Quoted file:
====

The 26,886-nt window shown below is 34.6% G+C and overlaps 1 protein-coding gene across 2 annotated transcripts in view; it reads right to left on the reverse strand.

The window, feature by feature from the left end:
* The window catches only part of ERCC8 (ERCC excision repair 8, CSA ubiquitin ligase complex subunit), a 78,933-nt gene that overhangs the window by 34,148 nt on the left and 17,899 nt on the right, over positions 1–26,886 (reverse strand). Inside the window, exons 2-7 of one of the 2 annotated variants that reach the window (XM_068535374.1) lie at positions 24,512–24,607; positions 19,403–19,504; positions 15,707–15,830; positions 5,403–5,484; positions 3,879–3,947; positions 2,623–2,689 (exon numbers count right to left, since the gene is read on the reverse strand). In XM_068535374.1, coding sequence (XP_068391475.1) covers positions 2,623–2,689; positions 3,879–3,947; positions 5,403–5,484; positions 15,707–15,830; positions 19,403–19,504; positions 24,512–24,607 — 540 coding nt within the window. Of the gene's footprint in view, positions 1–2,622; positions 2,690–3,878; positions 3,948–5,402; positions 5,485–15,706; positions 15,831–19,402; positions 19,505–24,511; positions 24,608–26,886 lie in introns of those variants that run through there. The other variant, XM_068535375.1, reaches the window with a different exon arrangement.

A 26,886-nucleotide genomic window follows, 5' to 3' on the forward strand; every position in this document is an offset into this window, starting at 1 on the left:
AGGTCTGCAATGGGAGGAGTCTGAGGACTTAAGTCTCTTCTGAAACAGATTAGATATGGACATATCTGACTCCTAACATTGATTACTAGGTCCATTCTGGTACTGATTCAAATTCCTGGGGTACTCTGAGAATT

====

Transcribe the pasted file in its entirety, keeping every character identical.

The 26,886-nt window shown below is 34.6% G+C and overlaps 1 protein-coding gene across 2 annotated transcripts in view; it reads right to left on the reverse strand.

The window, feature by feature from the left end:
* The window catches only part of ERCC8 (ERCC excision repair 8, CSA ubiquitin ligase complex subunit), a 78,933-nt gene that overhangs the window by 34,148 nt on the left and 17,899 nt on the right, over positions 1–26,886 (reverse strand). Inside the window, exons 2-7 of one of the 2 annotated variants that reach the window (XM_068535374.1) lie at positions 24,512–24,607; positions 19,403–19,504; positions 15,707–15,830; positions 5,403–5,484; positions 3,879–3,947; positions 2,623–2,689 (exon numbers count right to left, since the gene is read on the reverse strand). In XM_068535374.1, coding sequence (XP_068391475.1) covers positions 2,623–2,689; positions 3,879–3,947; positions 5,403–5,484; positions 15,707–15,830; positions 19,403–19,504; positions 24,512–24,607 — 540 coding nt within the window. Of the gene's footprint in view, positions 1–2,622; positions 2,690–3,878; positions 3,948–5,402; positions 5,485–15,706; positions 15,831–19,402; positions 19,505–24,511; positions 24,608–26,886 lie in introns of those variants that run through there. The other variant, XM_068535375.1, reaches the window with a different exon arrangement.

A 26,886-nucleotide genomic window follows, 5' to 3' on the forward strand; every position in this document is an offset into this window, starting at 1 on the left:
AGGTCTGCAATGGGAGGAGTCTGAGGACTTAAGTCTCTTCTGAAACAGATTAGATATGGACATATCTGACTCCTAACATTGATTACTAGGTCCATTCTGGTACTGATTCAAATTCCTGGGGTACTCTGAGAATT